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February 15, 2009

‘Coraline’ offers glimpse of dark

By Sister Helena Burns, FSP


Coraline” is a 3-D, hyper-imaginative, postmodern fairy tale set in the rainy Northwest and a parallel universe. Actually, it’s adolescent Coraline’s ideal, cloned universe with her “other” mother — you know, the good kind of mother that serves your favorite food, dotes only on you and lets you do whatever you want. What starts off as a dream world becomes a nightmare, and Coraline learns to appreciate her real, not-perfect, but loving parents. (Moms and Dads everywhere are going to love this movie.) Dakota Fanning excellently voices Coraline with loads of nuanced expression.

The production values are phenomenal, boasting some of the sharpest life-like detail in animated movies yet. The tone is quiet and reflective. Anything can and does happen in the “other world.” Animals and flowers are personified in both delightful and frightening ways.

Two ancient former burlesque queens who aid Coraline are comic relief, but at one point, they put on a show, and the one with the Monty Python-esque outsized breasts is practically naked for quite a spell, and it borders on the pornographic. (Porn is created in today’s very realistic computer animation, so, cartoonish as this portrayal is, it is highly inappropriate in a PG movie).

In order to stay in her perfect world, Coraline must agree to have her eyes removed and buttons sewn in their place (not as gory as it sounds) like all this world’s inhabitants. Coraline will not go that far and flees the fantasy world, but when her parents are parent-napped and taken to the “other world,” Coraline must return and save them at her own peril. She must also find the eyes of three ghostly children trapped in the other world. Once their eyes are returned, their souls will be freed.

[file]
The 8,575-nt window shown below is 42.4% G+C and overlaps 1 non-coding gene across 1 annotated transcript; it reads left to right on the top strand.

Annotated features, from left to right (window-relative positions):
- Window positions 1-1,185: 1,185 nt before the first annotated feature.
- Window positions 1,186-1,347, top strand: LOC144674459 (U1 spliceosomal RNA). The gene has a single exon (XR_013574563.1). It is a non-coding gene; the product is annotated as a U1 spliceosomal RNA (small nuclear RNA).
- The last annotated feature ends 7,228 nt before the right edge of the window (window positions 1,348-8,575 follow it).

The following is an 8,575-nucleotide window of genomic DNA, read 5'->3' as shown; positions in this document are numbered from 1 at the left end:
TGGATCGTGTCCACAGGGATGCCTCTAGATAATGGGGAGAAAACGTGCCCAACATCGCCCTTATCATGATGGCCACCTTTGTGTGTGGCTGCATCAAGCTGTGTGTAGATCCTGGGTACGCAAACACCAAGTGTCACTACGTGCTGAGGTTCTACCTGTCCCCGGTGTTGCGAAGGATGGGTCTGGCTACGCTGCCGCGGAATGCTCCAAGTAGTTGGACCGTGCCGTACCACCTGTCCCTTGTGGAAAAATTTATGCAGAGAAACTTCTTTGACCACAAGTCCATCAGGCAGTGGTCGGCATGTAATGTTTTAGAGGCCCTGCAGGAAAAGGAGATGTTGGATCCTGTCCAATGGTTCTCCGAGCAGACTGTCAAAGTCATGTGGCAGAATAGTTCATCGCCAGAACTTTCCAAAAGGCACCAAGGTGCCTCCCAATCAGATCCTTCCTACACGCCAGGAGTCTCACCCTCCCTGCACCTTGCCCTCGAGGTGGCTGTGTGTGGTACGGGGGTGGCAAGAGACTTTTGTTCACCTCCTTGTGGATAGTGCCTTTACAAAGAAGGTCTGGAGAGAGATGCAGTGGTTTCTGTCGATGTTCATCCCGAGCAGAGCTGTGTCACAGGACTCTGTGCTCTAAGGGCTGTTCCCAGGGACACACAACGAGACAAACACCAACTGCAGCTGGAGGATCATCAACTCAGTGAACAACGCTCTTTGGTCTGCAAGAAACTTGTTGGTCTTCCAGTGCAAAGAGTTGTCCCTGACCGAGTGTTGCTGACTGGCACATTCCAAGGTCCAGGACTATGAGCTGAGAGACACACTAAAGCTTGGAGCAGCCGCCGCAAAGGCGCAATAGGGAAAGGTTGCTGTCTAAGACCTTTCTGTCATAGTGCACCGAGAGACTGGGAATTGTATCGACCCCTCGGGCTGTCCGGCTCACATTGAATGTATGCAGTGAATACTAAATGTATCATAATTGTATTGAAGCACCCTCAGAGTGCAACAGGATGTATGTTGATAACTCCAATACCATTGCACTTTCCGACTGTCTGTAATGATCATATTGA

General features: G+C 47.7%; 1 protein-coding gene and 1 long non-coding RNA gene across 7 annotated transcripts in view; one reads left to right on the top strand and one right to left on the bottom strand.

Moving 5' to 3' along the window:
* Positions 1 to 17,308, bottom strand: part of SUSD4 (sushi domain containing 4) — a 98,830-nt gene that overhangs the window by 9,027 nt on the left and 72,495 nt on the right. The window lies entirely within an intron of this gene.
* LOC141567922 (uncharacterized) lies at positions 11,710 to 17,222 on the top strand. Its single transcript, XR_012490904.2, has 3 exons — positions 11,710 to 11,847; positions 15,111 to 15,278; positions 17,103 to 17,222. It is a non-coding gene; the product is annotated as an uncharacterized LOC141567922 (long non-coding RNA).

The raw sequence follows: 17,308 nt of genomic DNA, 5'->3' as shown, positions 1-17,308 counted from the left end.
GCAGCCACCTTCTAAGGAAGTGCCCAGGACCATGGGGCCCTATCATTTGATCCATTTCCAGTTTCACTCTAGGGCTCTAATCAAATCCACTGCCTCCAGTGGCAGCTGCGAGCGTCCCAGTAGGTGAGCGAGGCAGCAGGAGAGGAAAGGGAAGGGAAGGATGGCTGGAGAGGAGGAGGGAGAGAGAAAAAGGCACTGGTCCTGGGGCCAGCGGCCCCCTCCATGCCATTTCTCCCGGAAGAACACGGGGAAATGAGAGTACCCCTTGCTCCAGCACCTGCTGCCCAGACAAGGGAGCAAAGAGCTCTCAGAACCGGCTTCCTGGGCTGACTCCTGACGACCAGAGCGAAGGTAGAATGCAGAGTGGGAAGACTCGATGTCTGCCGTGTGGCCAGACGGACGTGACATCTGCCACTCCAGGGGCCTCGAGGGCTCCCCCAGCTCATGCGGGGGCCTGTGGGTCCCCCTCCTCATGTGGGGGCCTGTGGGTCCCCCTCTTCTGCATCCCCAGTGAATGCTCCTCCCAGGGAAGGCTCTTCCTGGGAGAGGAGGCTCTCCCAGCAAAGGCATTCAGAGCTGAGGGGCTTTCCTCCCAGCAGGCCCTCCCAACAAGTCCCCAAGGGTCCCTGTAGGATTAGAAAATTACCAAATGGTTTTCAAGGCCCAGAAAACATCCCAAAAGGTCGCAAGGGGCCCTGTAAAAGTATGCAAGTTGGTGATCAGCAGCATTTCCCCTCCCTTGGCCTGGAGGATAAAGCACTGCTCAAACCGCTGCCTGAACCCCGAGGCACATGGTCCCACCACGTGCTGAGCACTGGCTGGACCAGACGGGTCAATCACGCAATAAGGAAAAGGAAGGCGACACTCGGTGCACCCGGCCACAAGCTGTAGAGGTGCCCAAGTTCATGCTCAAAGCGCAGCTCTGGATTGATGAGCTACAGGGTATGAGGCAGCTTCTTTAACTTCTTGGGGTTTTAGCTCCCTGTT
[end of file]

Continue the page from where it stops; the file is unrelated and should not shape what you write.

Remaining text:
Is “Coraline” too dark for kids over, say, nine? I would say no, but every child has their own sensibilities. Kids seem to love dark fables because they do fear the monsters and bogeymen in their lives (real or imagined), and they love to see a young person like themselves triumph over them.

Although it seems the filmmakers would like “Coraline” to be about “seeing,” that theme is not fully developed. It’s more about embracing an imperfect world. Coraline has “good enough” parents, and Coraline even has delightfully imperfect teeth just like her Mom’s. As one character says: “The better world is a trap,” or, as the saying goes: “The best is the enemy of the good.”